The real question to ask at this point and after analysing and discussing the results of the survey questionnaires and interviews that were conducted is what the previous information says regarding the research question. In other words, what answers to the research question can be derived from both the survey and the literature reviewed?
The research question was: What personal planning services are available for students with autism in education system for students with autism? The literature reviewed the findings of the survey questionnaires and interviews conducted in this study provide good indication of the answer to the research question. According to both the primary and secondary data, the intervention services available in education system to support individuals with autism are:
- Medical and health therapy services
- Psychological therapy services
- Speech and language therapy services
- Transportation services
- Physical therapy services
- Counselling services
- Recreational therapy services
On the other hand, vital services such as social therapy and occupational therapy are rare in education system for individuals with autism.
This means that children with autism who experience health problems are able to access adequate medical treatment in virtually all education institutions (both public schools and special education institutions). Similarly, the special needs of the individuals with autism necessitating them to require support to overcome behavioural problems such as anxiety, depression and repetitive behaviour are addressed in education system. This is has been confirmed through the data collected for this study indicating that psychological therapists are available in many of the institutions selected for study. Additionally, this research study has clearly demonstrated that Speech and language therapy services are available in many education institutions to address communication difficulties experienced by most of individuals under autism spectrum.
Furthermore, this study has established that many education institutions with children on autism spectrum provide transport services especially to those with severe disabilities. In addition, free travel services are offered for students whose homes are far from their schools. Also, the majority of public and special education institutes with students on autism spectrum provide physical therapy services. These services are aimed at addressing physical limitations of most individuals with autism such as low muscle tone and gross motor delay. Additionally, counselling services are available in most institutions to assist students with autism in developing their career awareness, improve their behavioural adjustment and control skills and understanding of self. Finally, this study has clearly demonstrated that recreation therapy services are available in education system for individuals with autism. The objectives of these services is to enhance improvement of socialization skills, language development, physical, cognitive and eye-hand coordination for the students with autism.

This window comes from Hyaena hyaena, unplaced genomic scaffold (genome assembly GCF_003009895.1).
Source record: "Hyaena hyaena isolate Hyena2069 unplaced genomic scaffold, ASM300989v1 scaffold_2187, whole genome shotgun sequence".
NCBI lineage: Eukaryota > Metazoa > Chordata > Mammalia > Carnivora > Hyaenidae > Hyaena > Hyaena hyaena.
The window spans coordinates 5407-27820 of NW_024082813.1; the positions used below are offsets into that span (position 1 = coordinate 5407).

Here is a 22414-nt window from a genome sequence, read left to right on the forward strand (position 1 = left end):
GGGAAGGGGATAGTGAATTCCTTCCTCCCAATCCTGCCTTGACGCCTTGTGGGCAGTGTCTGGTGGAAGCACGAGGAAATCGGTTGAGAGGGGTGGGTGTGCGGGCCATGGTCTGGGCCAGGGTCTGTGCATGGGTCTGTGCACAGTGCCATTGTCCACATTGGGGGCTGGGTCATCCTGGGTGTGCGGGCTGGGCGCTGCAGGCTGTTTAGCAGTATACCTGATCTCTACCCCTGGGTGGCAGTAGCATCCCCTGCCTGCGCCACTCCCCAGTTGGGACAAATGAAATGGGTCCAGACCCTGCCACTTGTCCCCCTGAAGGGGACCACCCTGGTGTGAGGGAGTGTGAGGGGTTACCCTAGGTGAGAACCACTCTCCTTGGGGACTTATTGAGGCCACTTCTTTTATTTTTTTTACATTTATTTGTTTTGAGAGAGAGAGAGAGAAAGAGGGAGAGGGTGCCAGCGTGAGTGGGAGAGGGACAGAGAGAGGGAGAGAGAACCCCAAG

On the other hand, this study has established that certain services which are vital in addressing the unique needs of individuals with autism are not available in many education institutions. The researcher established that such individuals require social therapy services to assist them in developing vital interaction skills such as eye contact and “mind reading”. These skills would enable such students to interact well with their peers but as this study demonstrated, these services are rare education institutions for those students. Similarly, this study examined that occupational services are unavailable in both public schools and special education institutions. Such services would be important in enhancing basic social and personal skills required for independent living and thereby prepare such students for jobs in future.
Therefore, on the basis of the findings derived in this research, the hypothesis of the study is valid: